Facelifts are one of the top 5 cosmetic surgical procedures performed. This is hardly surprising given that, according to RealSelf.com, 95% of patients who have undergone a facelift said that the procedure was worth it. The popularity of facelifts has led to many prospective patients wondering how much might a Boston facelift cost, how are other people affording facelifts in the greater Boston area and is the procedure really worth it?

What is a facelift?

We all mature at different rates but one of the first places we notice the signs of aging is on our face. Often, as we enter our forties, creases around our mouth deepen, the skin on our cheeks loosens and sagging jowls appear beneath our jawline.

The good news is a facelift – or rhytidectomy – as reported by realself.com, effectively addresses all of these issues by tightening underlying muscles, lifting tissues, sculpting fat and removing excess skin.

And despite, or perhaps because of the surge of newer non-surgical techniques like Botox and filler, many patients are weighing up all of their options, and the facelift is experiencing a boost in popularity.

According to the American Society of Plastic Surgeons, 123,685 people elected to have the procedure in 2019 – an increase of 2% on the previous year.

But many patients wonder how they can be sure the results from facial surgery will look natural, if the procedure is safe and how they can realistically afford it?

What are the pros and cons of a facelift?

The facelift was in the top 5 surgical procedures performed In America in 2019, so there’s no doubt about how favourably it’s perceived.

  • Facelifts can be vey effective at improving signs of aging for both men and women
  • It produces natural results and can make recipients look and feel younger
  • The procedure generally only takes 2- 5 hours depending on the operation chosen
  • Patients can often see results quickly and are ready to go out within two weeks
  • A full facelift is usually long lasting – the Mayo Clinic says it can be expected to last 10 years
  • Patients can expect comparatively low scarring.

But of course, there are other factors to consider:

  • In some cases, the full results can take a full year to see
  • Some scars may fade but never permanently disappear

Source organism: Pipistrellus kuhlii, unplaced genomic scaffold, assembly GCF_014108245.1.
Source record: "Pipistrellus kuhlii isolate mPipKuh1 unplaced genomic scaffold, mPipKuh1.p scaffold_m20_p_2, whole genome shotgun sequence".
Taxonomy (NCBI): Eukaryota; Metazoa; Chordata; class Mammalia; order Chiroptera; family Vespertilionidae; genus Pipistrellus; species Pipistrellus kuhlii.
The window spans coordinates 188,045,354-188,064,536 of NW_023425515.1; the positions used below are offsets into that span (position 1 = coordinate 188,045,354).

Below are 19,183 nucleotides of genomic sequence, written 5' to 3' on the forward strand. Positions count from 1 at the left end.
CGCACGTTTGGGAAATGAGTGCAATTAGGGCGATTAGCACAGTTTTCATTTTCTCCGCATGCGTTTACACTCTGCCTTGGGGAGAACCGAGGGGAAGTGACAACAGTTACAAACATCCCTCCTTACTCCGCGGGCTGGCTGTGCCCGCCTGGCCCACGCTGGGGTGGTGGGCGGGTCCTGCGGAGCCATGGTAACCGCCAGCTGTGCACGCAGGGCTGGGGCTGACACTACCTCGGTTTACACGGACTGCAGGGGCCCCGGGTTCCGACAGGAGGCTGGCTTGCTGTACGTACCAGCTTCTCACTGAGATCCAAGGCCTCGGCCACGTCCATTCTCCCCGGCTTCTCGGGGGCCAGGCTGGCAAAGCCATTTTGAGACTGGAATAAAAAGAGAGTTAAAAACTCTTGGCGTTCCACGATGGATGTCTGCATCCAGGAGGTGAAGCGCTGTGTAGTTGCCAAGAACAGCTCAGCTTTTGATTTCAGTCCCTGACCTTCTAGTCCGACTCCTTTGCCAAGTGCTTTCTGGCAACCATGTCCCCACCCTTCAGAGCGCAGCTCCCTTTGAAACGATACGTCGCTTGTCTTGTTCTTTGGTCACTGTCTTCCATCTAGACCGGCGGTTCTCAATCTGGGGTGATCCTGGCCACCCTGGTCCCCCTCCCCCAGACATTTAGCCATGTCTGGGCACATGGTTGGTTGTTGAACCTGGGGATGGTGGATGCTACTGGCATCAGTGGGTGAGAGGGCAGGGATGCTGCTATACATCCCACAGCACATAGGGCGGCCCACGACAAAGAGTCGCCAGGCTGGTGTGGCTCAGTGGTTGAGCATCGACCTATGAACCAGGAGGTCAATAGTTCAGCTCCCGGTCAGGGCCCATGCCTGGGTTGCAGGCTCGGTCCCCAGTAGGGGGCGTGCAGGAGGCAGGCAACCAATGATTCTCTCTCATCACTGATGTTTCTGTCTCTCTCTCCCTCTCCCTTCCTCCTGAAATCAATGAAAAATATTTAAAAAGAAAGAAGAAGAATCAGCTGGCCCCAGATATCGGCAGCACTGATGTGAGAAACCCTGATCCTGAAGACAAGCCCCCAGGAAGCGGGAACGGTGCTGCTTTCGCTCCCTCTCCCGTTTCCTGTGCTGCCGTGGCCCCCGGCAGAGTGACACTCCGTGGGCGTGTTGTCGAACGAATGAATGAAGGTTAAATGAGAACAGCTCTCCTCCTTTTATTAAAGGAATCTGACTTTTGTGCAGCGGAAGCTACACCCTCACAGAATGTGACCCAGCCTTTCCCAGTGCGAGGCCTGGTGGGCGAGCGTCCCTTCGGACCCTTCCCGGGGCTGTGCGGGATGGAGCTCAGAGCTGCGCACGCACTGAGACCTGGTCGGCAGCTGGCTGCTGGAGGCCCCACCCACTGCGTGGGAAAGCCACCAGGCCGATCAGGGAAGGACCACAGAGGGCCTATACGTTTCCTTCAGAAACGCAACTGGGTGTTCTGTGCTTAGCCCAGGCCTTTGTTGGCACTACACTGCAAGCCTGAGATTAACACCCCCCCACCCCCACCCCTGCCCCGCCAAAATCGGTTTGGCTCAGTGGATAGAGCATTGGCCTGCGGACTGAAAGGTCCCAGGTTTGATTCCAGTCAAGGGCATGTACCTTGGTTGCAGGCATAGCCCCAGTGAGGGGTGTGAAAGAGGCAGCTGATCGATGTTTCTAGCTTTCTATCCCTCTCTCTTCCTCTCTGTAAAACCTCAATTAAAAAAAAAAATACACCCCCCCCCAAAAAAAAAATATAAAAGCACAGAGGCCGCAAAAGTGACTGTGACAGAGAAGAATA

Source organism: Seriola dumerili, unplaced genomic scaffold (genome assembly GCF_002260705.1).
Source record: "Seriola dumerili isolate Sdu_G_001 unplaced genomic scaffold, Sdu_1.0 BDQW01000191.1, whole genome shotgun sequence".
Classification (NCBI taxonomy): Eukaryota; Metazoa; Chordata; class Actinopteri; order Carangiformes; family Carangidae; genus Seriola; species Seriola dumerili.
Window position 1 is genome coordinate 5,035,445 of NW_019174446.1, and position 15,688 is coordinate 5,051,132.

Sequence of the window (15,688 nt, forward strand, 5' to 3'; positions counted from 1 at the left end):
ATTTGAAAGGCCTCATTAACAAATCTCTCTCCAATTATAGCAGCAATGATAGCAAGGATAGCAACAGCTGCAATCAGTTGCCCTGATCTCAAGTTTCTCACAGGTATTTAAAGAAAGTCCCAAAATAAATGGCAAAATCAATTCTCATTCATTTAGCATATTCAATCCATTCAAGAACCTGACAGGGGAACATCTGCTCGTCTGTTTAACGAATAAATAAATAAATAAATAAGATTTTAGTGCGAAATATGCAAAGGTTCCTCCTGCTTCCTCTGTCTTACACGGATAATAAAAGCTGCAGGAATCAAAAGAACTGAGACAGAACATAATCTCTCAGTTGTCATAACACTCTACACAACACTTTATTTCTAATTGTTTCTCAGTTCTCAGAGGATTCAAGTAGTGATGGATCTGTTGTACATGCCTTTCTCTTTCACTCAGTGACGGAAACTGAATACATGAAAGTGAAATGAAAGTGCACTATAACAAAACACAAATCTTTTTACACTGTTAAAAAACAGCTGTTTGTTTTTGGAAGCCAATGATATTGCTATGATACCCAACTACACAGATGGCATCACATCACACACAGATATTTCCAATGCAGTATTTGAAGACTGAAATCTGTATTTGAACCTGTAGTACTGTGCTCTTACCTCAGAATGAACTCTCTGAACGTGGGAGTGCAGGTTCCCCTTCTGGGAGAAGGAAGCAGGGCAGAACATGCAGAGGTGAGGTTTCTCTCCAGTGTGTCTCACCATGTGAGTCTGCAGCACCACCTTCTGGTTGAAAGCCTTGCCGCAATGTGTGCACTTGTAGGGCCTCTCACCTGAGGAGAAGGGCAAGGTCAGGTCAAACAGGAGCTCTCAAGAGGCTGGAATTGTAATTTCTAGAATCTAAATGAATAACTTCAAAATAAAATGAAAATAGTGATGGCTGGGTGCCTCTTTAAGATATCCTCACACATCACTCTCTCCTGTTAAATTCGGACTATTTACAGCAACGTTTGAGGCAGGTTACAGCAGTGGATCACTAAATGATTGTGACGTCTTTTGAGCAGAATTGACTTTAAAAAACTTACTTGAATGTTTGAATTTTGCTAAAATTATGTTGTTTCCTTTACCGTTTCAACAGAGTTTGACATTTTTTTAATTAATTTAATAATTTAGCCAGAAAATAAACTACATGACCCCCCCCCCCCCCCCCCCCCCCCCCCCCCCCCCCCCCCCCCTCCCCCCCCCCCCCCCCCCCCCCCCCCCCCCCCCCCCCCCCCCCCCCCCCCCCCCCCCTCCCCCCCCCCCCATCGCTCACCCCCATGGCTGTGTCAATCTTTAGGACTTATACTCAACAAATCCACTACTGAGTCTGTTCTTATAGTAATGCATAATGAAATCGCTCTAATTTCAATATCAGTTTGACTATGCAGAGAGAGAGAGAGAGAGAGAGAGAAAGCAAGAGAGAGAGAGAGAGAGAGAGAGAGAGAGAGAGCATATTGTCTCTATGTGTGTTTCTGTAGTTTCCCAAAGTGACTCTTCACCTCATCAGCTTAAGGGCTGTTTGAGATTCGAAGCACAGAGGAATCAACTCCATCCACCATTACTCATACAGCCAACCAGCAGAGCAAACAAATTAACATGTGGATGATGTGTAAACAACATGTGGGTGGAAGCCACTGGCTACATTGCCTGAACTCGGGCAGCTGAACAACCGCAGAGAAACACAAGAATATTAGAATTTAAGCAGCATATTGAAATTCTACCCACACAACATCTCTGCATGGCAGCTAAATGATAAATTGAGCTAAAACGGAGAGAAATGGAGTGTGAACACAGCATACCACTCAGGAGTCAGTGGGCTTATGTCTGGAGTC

• Surgery can be expensive and it isn’t covered by insurance
  • And there are, of course, risks to facelift surgery.

Who makes a good facelift candidate?

The American Society of Plastic Surgeons says, in general, good candidates for a facelift are healthy with no underlying health conditions, non-smokers with a positive outlook and realistic expectations.

They will have visible signs of aging, including sagging cheeks and jowls as well as marionette lines and banding across the neck.

Often patients are 50 and over, but New York surgeon, Dr Andrew Jacono, studied 157 of his patients who chose to have a facelift while still in their forties and notes that the age of women seeking surgical cosmetic procedures at his clinic seems to be steadily lowering.

How much does a Boston facelift cost?

Because a facelift is an elective procedure, it isn’t usually covered by insurance and the price tag depends on the type of facelift chosen. Read our blog about “The Types of Facelift in Boston“.

There are all kinds of figures bandied around online for Boston Facelift cost but some lower figures may be misleading. Patients need to make sure they calculate the expected cost based not just on their surgeon’s fee but also on the operating room costs, anaesthesia, additional appointments and medication.

According to board-certified-surgeon, Dr Michael Suzman, $15,000 is within the range of the true cost for a facelift while allure.com says to count on investing between $12,000 and $40,000.

Of course, the final figure depends on the complexity of the selected procedure and the surgeon’s level of training, experience and location.

However, the cost doesn’t mean a facelift with a skilled, board-certified surgeon is out of reach and every case is different. Many doctors report that patients commonly organise their budget so that they can use payment plans or credit cards to finance their procedure and/or save up in advance to pay for their op in cash.

Common ways to fund a facelift in Boston

Setting Up A Savings Account

If you are willing to wait for your facelift procedure, you may want to consider setting up a savings account to cover the entire or part of your surgery in advance.

The main benefit of saving for the procedure in advance is that patients can undergo surgery with the knowledge that they have budgeted for the surgery to take a lot of potential pressure off their finances in the future.